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Apr 14, 2008 04:55 PM

brisket in a reynolds cooking bag

Many years ago I found a Better Homes and Garden recipe for Hanukah Brisket. It was my first brisket and I made it over and over - always to rave reviews - until I got kind of tired of it (I also find it a little heavy for a Passover meal) and began to experiment with other recipes. This Hanukah brisket was made in a cooking bag and it always came out perfectly. Of couse, I doctored the recipe a bit over the years (it has NO GARLIC in weird is that??) but I always made it in the bag. The thing is, I've never seen another recipe for brisket made in one of those bags and I've looked at LOTS of brisket recipes. I'd like to try making other brisket recipes in a cooking bag but wonder if any given one would work. I mean, it is so easy to cook it that way that I'm a little surprised that no one else has used it for brisket. Has anybody made brisket in a cooking bag? Any comments or recommendations?

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  1. CindyJ, a poster on chowhound, put out her recipe for brisket. I decided to try it, and another poster had suggested putting it in a cooking bag for easier clean-up.What a great idea. The only cooking bag I could find at the store was a turkey cooking bag, so that's what I used. CindyJs recipe was absolutely delicious. (FYI: The recipe called for dark beer (2 bottles), but I only had one bottle of Molson (not lite) beer so I used that and some red wine to make up for the missing beer.) I'm sure you can do a search through the forum to get the recipe.
    Thanks, CindyJ!!

    1 Reply
    1. re: mschow

      I would note that beer isn't kosher for Passover, if that is important to you. If red wine can be used to replace all of the beer, that could be a K for P option.

    2. What is a cooking bag?
      Many brisket recipes call for the brisket in a pan tightly covered with foil. Brisket does well when braised and allowed to continually baste itself so the concept is not new...

      2 Replies
        1. re: jessheslin

          I imagine your question - - what is a cooking bag - - is rhetorical and you're right - - if you're going to braise the meat, then what's the difference between a tightly covered pan and a bag that essentially does the same thing, maybe even a little better? If not better, I think it makes it a little easier since you can size the bag to the contents so that the meat is as submerged in the liquid as you want it to be. I think I'm going to try the Sarah Moulton recipe for brisket braised in red wine (I haven't made it but I saw a few recommendations for it on these boards) using the oven bag.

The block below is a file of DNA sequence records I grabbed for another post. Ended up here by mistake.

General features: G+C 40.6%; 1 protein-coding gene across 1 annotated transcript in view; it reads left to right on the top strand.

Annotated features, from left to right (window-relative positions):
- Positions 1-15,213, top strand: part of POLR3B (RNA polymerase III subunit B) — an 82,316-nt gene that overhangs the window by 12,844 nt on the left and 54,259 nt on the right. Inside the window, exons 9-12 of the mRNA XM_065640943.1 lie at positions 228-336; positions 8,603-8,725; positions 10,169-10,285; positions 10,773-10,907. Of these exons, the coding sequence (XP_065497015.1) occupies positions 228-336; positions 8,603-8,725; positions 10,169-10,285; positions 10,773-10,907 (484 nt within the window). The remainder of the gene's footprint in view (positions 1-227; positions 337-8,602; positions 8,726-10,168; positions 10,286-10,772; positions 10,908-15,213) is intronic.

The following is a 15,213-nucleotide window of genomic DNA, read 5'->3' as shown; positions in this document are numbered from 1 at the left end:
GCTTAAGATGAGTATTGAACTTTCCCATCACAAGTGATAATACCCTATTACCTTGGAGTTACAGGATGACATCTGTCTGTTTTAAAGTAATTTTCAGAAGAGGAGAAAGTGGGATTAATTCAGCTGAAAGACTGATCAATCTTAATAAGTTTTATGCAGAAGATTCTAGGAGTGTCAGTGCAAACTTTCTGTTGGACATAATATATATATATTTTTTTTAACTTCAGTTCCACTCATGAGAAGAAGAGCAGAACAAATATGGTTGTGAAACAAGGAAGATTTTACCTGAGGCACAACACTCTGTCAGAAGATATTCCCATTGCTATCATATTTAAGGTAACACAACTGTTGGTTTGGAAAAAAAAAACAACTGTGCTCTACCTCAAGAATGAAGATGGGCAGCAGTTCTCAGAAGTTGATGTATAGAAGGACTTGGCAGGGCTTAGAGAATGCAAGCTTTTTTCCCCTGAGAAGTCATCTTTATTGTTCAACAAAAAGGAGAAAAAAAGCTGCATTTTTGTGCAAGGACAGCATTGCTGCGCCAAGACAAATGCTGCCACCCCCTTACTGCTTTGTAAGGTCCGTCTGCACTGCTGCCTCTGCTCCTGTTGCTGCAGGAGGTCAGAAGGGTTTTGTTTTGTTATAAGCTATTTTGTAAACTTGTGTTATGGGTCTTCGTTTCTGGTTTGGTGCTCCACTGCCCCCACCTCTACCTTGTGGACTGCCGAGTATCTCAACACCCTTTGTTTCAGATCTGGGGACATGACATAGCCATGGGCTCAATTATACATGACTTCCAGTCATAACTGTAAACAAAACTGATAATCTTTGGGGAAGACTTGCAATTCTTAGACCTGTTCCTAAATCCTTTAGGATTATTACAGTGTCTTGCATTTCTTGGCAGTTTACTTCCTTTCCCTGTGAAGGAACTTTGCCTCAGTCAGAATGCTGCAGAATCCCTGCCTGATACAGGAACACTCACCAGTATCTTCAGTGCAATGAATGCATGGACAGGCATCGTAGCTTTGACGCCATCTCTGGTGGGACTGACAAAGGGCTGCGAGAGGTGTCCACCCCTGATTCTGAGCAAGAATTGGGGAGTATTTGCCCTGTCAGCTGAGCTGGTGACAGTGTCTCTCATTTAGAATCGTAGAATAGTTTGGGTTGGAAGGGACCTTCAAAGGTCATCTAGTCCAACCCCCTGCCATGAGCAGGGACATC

2. I found this Hanukkah Brisket recipe at BH&G site. I've also seen the same recipe using a cooking bag at lots of cooking sites online so I'm hoping it's the "one" you're looking for.

          1 Reply
          1. re: kalenasmith

            thank you. I haven't seen the original recipe in a while and I now realize how much I've changed it ( I add additional herbs, lots of garlic, carmelized onions). But I still use the port wine and it gives it a very rich, mellow flavor. Not a great spring brisket but definitely good for Hanukkah.

          2. The jfoods have been preparing brisket in Turkey size Reynolds cooking bags for as long as they have been around. They work great. First add some flour then the ingredients then into the roasting pan. Please remember to prick a few holes in the top or you may get a little surprise.

            2 Replies
            1. re: jfood

              actually , I think jfood was the one who turned me onto the turkey bag. I remember putting a few tablespoons of flour into the bag before adding the ingredients from cindyj's recipe. I found it to be a whole lot less 'sloppy' than doing it in the tin foil covered pan I have used in the past.

              1. re: jfood

                thank you for the input. I will never again be afraid to use cooking bags for any of my brisket recipes!

              2. Just wondering, even when covered with foil, the briskets I've done have some concentration of the liquids in the oven and even a little almost carmelization of some of the ingredients. Do you get this in the cooking bags? I've never used one. Does it stay more "wet" like a crock pot? Or do you get some of the baking effect?